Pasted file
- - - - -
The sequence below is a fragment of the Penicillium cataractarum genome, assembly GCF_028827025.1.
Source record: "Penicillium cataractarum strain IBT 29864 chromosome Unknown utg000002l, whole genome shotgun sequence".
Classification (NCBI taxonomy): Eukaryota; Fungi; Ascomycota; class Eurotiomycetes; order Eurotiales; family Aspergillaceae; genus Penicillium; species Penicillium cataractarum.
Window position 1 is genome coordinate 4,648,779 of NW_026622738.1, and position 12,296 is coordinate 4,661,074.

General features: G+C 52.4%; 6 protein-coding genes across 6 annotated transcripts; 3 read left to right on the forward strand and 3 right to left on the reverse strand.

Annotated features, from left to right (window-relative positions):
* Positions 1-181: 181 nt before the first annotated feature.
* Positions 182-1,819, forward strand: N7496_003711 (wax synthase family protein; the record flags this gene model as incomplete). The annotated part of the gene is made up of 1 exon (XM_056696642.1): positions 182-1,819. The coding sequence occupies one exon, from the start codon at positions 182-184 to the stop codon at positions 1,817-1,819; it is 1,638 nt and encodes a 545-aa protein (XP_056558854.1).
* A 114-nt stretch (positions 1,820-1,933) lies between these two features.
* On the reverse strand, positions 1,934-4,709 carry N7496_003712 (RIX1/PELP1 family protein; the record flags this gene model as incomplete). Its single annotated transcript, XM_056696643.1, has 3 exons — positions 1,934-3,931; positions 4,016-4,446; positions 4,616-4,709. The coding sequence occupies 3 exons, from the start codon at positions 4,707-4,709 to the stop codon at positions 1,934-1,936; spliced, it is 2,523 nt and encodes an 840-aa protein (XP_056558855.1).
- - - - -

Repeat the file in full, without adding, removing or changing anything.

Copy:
The sequence below is a fragment of the Penicillium cataractarum genome, assembly GCF_028827025.1.
Source record: "Penicillium cataractarum strain IBT 29864 chromosome Unknown utg000002l, whole genome shotgun sequence".
Classification (NCBI taxonomy): Eukaryota; Fungi; Ascomycota; class Eurotiomycetes; order Eurotiales; family Aspergillaceae; genus Penicillium; species Penicillium cataractarum.
Window position 1 is genome coordinate 4,648,779 of NW_026622738.1, and position 12,296 is coordinate 4,661,074.

General features: G+C 52.4%; 6 protein-coding genes across 6 annotated transcripts; 3 read left to right on the forward strand and 3 right to left on the reverse strand.

Annotated features, from left to right (window-relative positions):
* Positions 1-181: 181 nt before the first annotated feature.
* Positions 182-1,819, forward strand: N7496_003711 (wax synthase family protein; the record flags this gene model as incomplete). The annotated part of the gene is made up of 1 exon (XM_056696642.1): positions 182-1,819. The coding sequence occupies one exon, from the start codon at positions 182-184 to the stop codon at positions 1,817-1,819; it is 1,638 nt and encodes a 545-aa protein (XP_056558854.1).
* A 114-nt stretch (positions 1,820-1,933) lies between these two features.
* On the reverse strand, positions 1,934-4,709 carry N7496_003712 (RIX1/PELP1 family protein; the record flags this gene model as incomplete). Its single annotated transcript, XM_056696643.1, has 3 exons — positions 1,934-3,931; positions 4,016-4,446; positions 4,616-4,709. The coding sequence occupies 3 exons, from the start codon at positions 4,707-4,709 to the stop codon at positions 1,934-1,936; spliced, it is 2,523 nt and encodes an 840-aa protein (XP_056558855.1).